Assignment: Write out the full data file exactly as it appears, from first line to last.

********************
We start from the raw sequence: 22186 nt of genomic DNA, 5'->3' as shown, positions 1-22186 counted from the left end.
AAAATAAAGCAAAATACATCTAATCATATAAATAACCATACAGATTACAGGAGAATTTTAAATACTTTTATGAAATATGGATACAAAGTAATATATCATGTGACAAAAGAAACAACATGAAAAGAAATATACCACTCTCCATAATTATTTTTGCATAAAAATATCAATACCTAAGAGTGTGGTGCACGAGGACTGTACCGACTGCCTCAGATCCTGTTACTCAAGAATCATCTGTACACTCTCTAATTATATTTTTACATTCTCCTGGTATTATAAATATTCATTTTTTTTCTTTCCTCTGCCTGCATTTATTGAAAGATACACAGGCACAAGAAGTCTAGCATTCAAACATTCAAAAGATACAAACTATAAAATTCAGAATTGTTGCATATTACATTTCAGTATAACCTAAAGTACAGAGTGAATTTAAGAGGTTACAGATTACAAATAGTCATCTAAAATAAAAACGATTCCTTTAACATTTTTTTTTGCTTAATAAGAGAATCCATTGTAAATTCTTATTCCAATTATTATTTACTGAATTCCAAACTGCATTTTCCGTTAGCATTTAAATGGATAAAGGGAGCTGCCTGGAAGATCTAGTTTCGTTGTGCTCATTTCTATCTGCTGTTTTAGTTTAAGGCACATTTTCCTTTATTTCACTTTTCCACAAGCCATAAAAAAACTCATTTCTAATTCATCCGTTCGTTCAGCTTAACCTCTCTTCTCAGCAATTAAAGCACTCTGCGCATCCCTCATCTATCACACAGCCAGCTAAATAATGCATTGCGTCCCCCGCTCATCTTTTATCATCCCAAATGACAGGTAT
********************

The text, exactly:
We start from the raw sequence: 22186 nt of genomic DNA, 5'->3' as shown, positions 1-22186 counted from the left end.
AAAATAAAGCAAAATACATCTAATCATATAAATAACCATACAGATTACAGGAGAATTTTAAATACTTTTATGAAATATGGATACAAAGTAATATATCATGTGACAAAAGAAACAACATGAAAAGAAATATACCACTCTCCATAATTATTTTTGCATAAAAATATCAATACCTAAGAGTGTGGTGCACGAGGACTGTACCGACTGCCTCAGATCCTGTTACTCAAGAATCATCTGTACACTCTCTAATTATATTTTTACATTCTCCTGGTATTATAAATATTCATTTTTTTTCTTTCCTCTGCCTGCATTTATTGAAAGATACACAGGCACAAGAAGTCTAGCATTCAAACATTCAAAAGATACAAACTATAAAATTCAGAATTGTTGCATATTACATTTCAGTATAACCTAAAGTACAGAGTGAATTTAAGAGGTTACAGATTACAAATAGTCATCTAAAATAAAAACGATTCCTTTAACATTTTTTTTTGCTTAATAAGAGAATCCATTGTAAATTCTTATTCCAATTATTATTTACTGAATTCCAAACTGCATTTTCCGTTAGCATTTAAATGGATAAAGGGAGCTGCCTGGAAGATCTAGTTTCGTTGTGCTCATTTCTATCTGCTGTTTTAGTTTAAGGCACATTTTCCTTTATTTCACTTTTCCACAAGCCATAAAAAAACTCATTTCTAATTCATCCGTTCGTTCAGCTTAACCTCTCTTCTCAGCAATTAAAGCACTCTGCGCATCCCTCATCTATCACACAGCCAGCTAAATAATGCATTGCGTCCCCCGCTCATCTTTTATCATCCCAAATGACAGGTAT